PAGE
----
She was thinking of all her children now, as she came to stand before her goodsister’s effigy.

Ned and Benjen went down into the crypts often: Benjen paid his respects at the end of every one of his visits and Ned went to visit his lost siblings and parents on the anniversaries of the deaths, on the days of their births, or when his grief carried him down into these dark passages. He came down to stand before his sister’s grave the most and, these days, Catelyn found herself doing the same.

She had never known Lyanna Stark. She had never laid eyes on Brandon and Ned’s sister while the girl had been alive. She knew only the statue before her.

Catelyn was certain she knew the truth of Johanna parentage and the treason Ned had been so afraid to share with her. For if the secret of Johanna’s mother could be deemed treasonous, then Johanna could not be Ned’s daughter. The King would forgive his foster brother anything… except hiding Rhaegar Targaryen’s last child and letting her wed the King’s own brother.

That was a treason that would both enrage King Robert beyond reason and break his heart.

Catelyn could even understand why Ned had done it, why he had risked them all for his sister’s daughter, but Catelyn was not sure yet how to make her peace with this knowledge. It was terrifying. If King Robert ever learned the truth…

House Stark would die for it. She was certain of it.

That part of the truth Catelyn doubted she would ever make peace with. The other part, however, the far more personal hurt…

She came down to look at the mother, to try and make peace with the daughter.

But today she was in turmoil for more reasons than usual.

Lyanna Stark had died far too young and every time she came to this place, Catelyn saw her own daughters in the frozen face of their dead aunt.

Lyanna was three years older when she died than Sansa was now. Arya was currently ten years old. In five years, her youngest daughter would be the same age as the aunt she so resembled in looks and personality had been when the Dragon Prince had stolen her away.

Had Catelyn failed her daughters?

Even yesterday, Catelyn would have been certain that the answer was no-that she was doing enough to prepare her daughters for the world.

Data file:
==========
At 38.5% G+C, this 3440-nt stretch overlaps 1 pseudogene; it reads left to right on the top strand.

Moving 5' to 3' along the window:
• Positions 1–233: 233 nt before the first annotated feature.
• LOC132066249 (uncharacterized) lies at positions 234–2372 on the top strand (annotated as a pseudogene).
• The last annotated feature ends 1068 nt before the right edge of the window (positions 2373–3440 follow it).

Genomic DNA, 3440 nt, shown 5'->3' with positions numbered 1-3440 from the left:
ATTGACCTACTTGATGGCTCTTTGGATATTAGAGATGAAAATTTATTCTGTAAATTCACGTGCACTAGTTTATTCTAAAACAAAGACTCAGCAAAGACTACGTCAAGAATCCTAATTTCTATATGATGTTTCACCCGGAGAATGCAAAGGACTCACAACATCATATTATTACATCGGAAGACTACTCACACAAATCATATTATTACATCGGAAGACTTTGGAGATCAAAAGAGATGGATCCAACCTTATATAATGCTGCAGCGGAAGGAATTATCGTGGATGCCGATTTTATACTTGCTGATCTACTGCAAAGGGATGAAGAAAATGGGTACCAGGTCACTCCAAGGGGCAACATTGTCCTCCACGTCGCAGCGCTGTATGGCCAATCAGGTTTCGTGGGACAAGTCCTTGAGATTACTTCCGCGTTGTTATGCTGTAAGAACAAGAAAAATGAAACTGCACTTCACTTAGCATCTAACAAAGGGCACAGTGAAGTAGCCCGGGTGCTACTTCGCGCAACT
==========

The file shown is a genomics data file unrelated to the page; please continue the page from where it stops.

But now…

She had no idea Sansa was being so cruel to Arya and encouraging Jeyne Poole to do the same. She hadn’t realized that part of Arya’s disdain for sewing, for music and the arts came from the scorn heaped upon her by her own sister-and by the septa Catelyn had hired to teach her daughters.

She also hadn’t known that Sansa was insecure about her own accomplishments in comparison to Johanna. This was something Catelyn knew was her own fault. She had wanted her daughter to surpass Ned’s bastard in every sense, as a sop to Catelyn’s pride.

Catelyn had never wanted her children to consider Johanna Snow their sister. How many times had Catelyn been told, by septas and septons and even her own father, that bastards were lustful, sinful, and treacherous? So many times, that she couldn’t even recall the first time. She felt almost like it was a truth she had been born knowing.

But all she had thought she had known about Johanna was false. She doubted she even knew the girl’s true name, as she doubted Prince Rhaegar had wanted his daughter to be named Johanna.

She lived in your home for ten and six years, a voice in her head whispered, filling her with shame, but you know nothing of her.

It was true. She didn’t know who Johanna was because she hadn’t wanted the girl to become real to her. She had wanted the child to disappear, to never darken Catelyn’s sight again. She had taken out her anger at Ned’s insult to her out on the child who had done nothing to Catelyn.

But Johanna had not asked Ned to bring her to Winterfell. She had not asked Rhaegar Targaryen to do as what he had, either.

But the shameful truth was, it had been easier to be angry with Johanna than Ned. Because he was the man Catelyn had slowly fallen in love with… and because he was her lord husband and she had no other option but to obey him.

Before Johanna’s wedding, she had been able to justify her treatment of Johanna to herself, when late at night her conscious had churned. She had been able to justify her distrust and coldness by reminding herself of all the ways a bastard could prove a threat to Catelyn’s children-an ambitious husband using her to lay claim to Winterfell, Johanna seducing either Sansa or Arya’s husbands and causing discord, or even Johanna giving birth to sons who would seek to usurp Robb and his sons… But the truth was, Catelyn had resented having the girl in her parlor and taking lessons with Catelyn’s daughters, as though she belonged in Catelyn’s home.

As though she had a right to be there.

But Lyanna Stark’s daughter… If she had been allowed to openly be Catelyn’s niece…

And now there was no way to hide from the guilt she had always felt. She could no longer bury the guilt she felt whenever she saw Johanna looking at her with sad and hurt eyes.